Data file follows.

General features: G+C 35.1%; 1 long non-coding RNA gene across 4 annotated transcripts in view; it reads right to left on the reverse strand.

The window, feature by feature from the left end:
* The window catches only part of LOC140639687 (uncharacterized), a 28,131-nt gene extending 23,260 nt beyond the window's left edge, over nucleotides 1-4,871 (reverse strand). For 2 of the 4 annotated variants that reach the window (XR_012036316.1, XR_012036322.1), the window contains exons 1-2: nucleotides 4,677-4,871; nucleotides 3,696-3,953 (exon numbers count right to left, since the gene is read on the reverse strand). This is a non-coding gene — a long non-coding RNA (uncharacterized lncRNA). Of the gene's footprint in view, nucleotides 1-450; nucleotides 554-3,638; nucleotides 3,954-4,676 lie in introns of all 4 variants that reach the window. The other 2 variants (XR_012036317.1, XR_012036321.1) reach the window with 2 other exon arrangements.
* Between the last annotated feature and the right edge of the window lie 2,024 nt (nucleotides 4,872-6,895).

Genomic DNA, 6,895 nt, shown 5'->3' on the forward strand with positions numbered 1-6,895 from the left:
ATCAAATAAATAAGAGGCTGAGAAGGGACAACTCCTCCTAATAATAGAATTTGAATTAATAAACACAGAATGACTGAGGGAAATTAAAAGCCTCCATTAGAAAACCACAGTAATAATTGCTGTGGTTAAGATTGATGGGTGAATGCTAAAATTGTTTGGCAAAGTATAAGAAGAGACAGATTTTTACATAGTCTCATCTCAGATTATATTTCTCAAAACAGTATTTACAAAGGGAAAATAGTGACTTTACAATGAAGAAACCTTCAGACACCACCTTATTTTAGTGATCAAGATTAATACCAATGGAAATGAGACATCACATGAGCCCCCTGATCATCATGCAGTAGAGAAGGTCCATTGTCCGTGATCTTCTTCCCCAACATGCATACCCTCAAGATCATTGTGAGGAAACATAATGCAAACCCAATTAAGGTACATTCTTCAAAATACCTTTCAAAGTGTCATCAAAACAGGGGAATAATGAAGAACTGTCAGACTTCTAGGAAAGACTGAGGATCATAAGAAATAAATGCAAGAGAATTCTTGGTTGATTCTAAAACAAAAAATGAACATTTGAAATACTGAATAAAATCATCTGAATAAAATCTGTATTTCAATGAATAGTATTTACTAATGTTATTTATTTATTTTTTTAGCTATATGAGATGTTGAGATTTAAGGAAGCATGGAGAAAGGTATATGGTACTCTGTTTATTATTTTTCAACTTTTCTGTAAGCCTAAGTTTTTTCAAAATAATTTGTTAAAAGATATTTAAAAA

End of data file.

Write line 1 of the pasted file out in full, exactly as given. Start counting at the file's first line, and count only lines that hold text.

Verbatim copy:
General features: G+C 35.1%; 1 long non-coding RNA gene across 4 annotated transcripts in view; it reads right to left on the reverse strand.